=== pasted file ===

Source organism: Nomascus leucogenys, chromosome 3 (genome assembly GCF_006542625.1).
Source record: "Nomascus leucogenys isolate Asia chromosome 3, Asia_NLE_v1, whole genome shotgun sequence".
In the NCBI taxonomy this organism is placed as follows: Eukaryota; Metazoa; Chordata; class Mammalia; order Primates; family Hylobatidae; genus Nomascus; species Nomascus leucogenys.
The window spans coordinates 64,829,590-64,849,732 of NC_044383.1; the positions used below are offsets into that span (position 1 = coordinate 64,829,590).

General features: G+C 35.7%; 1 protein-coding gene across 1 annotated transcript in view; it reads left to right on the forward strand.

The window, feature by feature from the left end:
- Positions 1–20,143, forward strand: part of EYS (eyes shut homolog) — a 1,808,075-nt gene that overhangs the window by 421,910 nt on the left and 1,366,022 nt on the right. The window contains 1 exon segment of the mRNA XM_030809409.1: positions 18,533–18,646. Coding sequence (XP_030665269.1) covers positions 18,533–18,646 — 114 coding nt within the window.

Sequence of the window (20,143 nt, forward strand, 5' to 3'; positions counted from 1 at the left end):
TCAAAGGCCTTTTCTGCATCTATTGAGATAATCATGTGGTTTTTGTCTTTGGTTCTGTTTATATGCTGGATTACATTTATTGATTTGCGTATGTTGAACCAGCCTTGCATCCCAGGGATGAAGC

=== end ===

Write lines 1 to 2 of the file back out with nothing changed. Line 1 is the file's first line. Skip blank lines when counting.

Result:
Source organism: Nomascus leucogenys, chromosome 3 (genome assembly GCF_006542625.1).
Source record: "Nomascus leucogenys isolate Asia chromosome 3, Asia_NLE_v1, whole genome shotgun sequence".